Snack: Pears were on sale at the grocery store so I grabbed a few for the week.

Greek yogurt with blueberries and homemade granola

salmon sheet pan dinner

Day 3

Breakfast: Nutmeal. I’ve been wanting to try this oat-free version of oatmeal with nuts. I used coconut milk, which gave the nuts a very creamy texture.

Lunch: Leftover salmon.

Dinner: Stir fry. My husband LOVES Chinese, but most Chinese food is full of additives. When you make it at home, you choose what goes in the sauce. Plus it’s a great way to get in some veggies.

Snack: Whole-wheat banana blueberry muffins. It is so easy to throw together and put in the freezer for a mid-afternoon snack.



Whole-wheat banana blueberry muffins

Day 4

Breakfast: Avocado sweet potato “toast” with scrambled eggs.

Lunch: Leftover stir fry.

Dinner: Chicken pot pie. Lisa’s shortcut version of chicken pot pie is genius!

Snack: Energy balls. I make up a bunch and throw them in the freezer for a quick snack.

Avocado sweet potato toast with scrambled eggs

Day 5

Breakfast: Homemade apple cinnamon oatmeal—no added sugar, unlike the premade packets. It’s so delicious!

Lunch: Leftover chicken pot pie.

Dinner: Macadamia nut crusted mahi-mahi. My husband, who is not a huge fish fan, raved over this one!

Snack: Homemade banana “ice cream” with almonds. My 4-year-old helped make and eat this one.

Homemade apple cinnamon oatmeal

Macadamia nut crusted mahi-mahi

Homemade banana “ice cream” with almonds

Day 6

Breakfast: Smoothie with frozen berries, coconut milk, and coconut water.

Lunch: Salad with chicken, blueberries, strawberries, walnuts, and homemade blueberry vinaigrette. Look how pretty it looks.

Dinner: Pesto pizza, with homemade cauliflower crust. I’ve always wanted to try the cauliflower crust and it did not disappoint.

Snack: Apple with almond butter.

Salad with chicken, blueberries, strawberries, walnuts and homemade blueberry vinaigrette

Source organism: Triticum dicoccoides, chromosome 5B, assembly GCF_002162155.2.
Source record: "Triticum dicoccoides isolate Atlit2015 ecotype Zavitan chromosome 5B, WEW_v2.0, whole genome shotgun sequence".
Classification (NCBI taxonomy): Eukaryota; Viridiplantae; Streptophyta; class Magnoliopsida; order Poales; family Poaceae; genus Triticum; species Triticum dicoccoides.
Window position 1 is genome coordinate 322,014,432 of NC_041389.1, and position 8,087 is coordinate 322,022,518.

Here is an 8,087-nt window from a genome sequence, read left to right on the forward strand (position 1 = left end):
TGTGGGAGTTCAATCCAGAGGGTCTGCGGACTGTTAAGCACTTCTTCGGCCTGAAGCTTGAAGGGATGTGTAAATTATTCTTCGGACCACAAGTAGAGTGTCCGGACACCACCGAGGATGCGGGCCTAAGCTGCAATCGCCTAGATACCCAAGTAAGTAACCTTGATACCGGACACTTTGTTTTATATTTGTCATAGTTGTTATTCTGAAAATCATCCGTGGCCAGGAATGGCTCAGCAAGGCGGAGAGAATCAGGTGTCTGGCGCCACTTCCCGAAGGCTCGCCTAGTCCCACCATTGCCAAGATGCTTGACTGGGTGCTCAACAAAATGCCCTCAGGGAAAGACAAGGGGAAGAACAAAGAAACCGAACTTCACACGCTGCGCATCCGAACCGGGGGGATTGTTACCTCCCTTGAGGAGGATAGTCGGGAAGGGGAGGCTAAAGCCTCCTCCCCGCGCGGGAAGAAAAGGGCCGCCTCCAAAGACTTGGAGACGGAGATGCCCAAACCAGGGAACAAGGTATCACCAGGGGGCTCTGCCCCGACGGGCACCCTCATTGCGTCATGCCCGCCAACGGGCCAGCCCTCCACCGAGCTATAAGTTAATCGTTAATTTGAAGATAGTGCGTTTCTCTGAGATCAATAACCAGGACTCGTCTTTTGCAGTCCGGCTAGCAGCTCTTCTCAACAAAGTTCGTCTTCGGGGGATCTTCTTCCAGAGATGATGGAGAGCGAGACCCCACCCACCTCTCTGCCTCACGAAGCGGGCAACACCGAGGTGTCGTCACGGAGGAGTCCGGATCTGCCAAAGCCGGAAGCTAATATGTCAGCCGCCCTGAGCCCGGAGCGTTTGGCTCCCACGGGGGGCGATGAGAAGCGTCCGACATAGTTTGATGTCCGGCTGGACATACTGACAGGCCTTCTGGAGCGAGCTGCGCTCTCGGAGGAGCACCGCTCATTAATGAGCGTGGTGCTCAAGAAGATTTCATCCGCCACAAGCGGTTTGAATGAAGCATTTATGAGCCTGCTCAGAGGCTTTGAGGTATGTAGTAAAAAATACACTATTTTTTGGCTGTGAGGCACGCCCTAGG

Pesto pizza, with homemade cauliflower crust

Day 7

Breakfast: Whole-wheat pancakes. My girls love pancakes and they love helping me make them. We make pancakes almost every Saturday and have some left over for the week.

Lunch: Homemade mac-and-cheese with whole-grain noodles and shredded cheddar cheese. I grew up on homemade mac-and-cheese, but I kick mine up a notch with whole-grain noodles (I actually sneak in some veggie noodles), and shredded cheddar instead of Velveeta.

Dinner: Flank steak and brussels sprouts.

Snack: Homemade granola bar.

Whole-wheat pancakes

Flank steak and brussels sprouts

Homemade granola bars

Final Thoughts

  • Meal planning and prepping is key—plan your meals around your schedule. For example, we have dance one night a week, so I usually plan a crock pot or instant pot meal for that night.
  • Have fruits and vegetables on hand for quick and easy snacks. My 4-year-old is a grazer, and I want to provide healthy options for her when she is hungry.
  • Having some freezer meals that are already made is helpful when you don’t feel like cooking or when plans change.
  • Be creative, try new recipes, and don’t be afraid to change it up. I rarely follow a recipe exactly, even if I’m making it for the first time.

Bailey's dinner menu